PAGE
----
After Turkey and the U.S. failed to reach an agreement on buying Patriot systems, in 2017 Turkey received the Russian S-400 air defense system in a move that represented the country’s deepest break with the NATO alliance.
The Trump administration warned for months before the delivery that the S-400 would mean Turkey would be removed from the F-35 program and could invoke sanctions against the local defense industry under the Countering America’s Adversaries Through Sanctions Act (CAATSA), which punished countries for buying Russian military equipment.
Ankara wouldn’t back down and in July 2019 was removed from the F-35 program. In December 2020, Congress imposed the CAATSA sanctions, hitting the Turkish defense industry.
As for the demand for Patriot systems, a State Department official, speaking on the condition of anonymity, rejected the Turkish muscle-flexing, pointing out that there are no current talks between the two countries about buying the Patriot. “We’ve been clear with Turkey that the offer for the Patriot would be withdrawn if they purchased the S-400, and they purchased the S-400, so this offer has expired.”
Nothing is forever in politics, however, and Washington is well aware of the long-term consequences of its actions with the Erdogan regime.
Meetings at the Pentagon concerning Turkey end often with the same question, according to a former Pentagon official who worked closely on Turkey-related issues: “How does this affect Turkey after Erdogan? Because we want a great relationship with Turkey again, after Erdogan.”
Kicking Turkey out of the F-35 program and hitting its defense industry, which is a significant and growing segment of the Turkish economy, were some of the strongest actions taken to date against the country, and came after months of debate in Washington.
The concern among NATO members was that the radar system on the Russian S-400 would track NATO aircraft flying over Turkey and feed that data back to Moscow. Of particular concern was that the stealthy F-35, flown by the U.S, U.K., Italy, Netherlands, Norway and Denmark, with Poland and Belgium slated to receive their jets in the coming years, would be put at particular risk as the Russians looked for ways to crack the code on the jet.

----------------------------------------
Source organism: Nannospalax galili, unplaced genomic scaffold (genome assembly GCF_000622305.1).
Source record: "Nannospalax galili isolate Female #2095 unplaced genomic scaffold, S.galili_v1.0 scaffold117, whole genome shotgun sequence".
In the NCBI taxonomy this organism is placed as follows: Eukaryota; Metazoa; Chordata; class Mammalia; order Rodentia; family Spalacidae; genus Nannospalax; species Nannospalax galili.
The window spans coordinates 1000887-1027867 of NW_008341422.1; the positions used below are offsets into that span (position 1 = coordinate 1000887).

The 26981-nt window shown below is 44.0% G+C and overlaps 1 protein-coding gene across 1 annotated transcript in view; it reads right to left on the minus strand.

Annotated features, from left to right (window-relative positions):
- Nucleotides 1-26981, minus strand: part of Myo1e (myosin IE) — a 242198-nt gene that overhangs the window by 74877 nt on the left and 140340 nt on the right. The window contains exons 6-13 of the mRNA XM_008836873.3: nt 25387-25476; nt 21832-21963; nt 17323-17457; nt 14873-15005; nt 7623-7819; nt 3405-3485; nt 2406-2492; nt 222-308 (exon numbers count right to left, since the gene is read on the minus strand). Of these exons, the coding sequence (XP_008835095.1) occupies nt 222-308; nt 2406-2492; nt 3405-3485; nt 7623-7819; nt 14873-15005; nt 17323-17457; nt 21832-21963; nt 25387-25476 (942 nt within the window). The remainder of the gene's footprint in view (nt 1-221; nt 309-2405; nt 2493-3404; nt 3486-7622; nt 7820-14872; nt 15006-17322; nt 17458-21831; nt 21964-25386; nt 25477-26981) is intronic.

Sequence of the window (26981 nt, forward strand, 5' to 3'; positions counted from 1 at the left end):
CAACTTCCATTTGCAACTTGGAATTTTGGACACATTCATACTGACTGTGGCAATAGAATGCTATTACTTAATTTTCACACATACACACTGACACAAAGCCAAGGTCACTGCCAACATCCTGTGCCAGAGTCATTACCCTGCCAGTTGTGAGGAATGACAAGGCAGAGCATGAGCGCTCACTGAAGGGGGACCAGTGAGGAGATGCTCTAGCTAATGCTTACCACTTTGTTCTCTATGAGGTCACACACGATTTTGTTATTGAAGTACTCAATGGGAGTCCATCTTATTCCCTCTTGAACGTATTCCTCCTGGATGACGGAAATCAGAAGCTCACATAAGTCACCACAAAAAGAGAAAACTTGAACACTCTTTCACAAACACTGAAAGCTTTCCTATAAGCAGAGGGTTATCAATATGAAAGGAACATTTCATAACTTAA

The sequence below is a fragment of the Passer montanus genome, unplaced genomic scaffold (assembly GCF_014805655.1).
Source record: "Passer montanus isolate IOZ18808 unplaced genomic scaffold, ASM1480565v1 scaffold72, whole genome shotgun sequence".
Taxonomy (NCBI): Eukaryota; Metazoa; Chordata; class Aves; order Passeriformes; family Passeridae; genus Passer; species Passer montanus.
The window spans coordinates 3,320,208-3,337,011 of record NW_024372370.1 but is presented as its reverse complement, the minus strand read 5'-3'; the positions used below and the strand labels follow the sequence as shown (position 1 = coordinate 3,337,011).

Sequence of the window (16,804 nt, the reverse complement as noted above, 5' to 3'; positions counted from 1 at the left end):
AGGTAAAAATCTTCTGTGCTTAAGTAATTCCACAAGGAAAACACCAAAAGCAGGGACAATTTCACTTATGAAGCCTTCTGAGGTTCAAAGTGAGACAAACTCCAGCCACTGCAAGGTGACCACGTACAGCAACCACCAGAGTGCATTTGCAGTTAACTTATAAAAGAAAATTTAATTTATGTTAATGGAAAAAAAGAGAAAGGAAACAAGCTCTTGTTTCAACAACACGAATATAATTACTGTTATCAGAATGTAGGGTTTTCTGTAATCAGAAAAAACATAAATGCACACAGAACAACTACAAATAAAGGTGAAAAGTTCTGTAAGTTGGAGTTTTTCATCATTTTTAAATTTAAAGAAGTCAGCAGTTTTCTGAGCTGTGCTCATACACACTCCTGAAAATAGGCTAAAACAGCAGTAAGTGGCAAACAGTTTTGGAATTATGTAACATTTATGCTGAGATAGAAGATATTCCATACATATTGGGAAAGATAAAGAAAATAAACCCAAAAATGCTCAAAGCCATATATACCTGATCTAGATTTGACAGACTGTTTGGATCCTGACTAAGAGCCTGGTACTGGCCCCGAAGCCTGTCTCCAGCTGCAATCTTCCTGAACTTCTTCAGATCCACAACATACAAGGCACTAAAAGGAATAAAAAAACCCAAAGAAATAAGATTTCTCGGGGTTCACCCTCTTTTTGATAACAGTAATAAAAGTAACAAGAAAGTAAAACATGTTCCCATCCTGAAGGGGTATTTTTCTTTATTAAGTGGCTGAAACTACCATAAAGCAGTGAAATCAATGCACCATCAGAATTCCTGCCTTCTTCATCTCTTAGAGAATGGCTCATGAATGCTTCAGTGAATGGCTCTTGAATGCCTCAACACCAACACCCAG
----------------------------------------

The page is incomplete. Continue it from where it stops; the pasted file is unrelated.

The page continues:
“Turkey being a NATO member, they know we’re not going to completely cut them off,” the former defense official said. “But then you get to the F-35 where we did cut them off … there’s just no way in hell we’re putting an F-35 near the S-400, full-stop.”
One card Erdogan can play is Turkey’s role in providing security for the Kabul International Airport during and after the American withdrawal from the country over the coming months, which Turkish Defense Minister Hulusi Akar suggested this week could be up for reconsideration if the logistics for supplying and securing them weren’t sorted out soon.
American troops and equipment are rapidly withdrawing from Afghanistan, but the Biden administration is looking for ways to ensure the central government stays intact amid an expected Taliban move on the capital. Keeping the airport open and secure in the landlocked country will be critical.
For the moment the fighter plane and Russian equipment purchases are done deals. What Biden and Erdogan will need to kickstart is a new way for the two long-time allies to work together on a wider range of issues that include Russian and Chinese influence in Europe and the Middle East and finding common ground on Biden priorities such as human rights and anti-corruption initiatives.
“Turkey knows that their first and best ally is the United States,” the former defense official said. “But you can’t escape your geography, and they’re in a very difficult neighborhood. Turkey uses their relationship with the United States to leverage the activities they have with their neighbors, which means we’re a lifeline and phone a friend whenever they’re in a pickle, even if it’s of their own making. So that gives us leverage in negotiations.”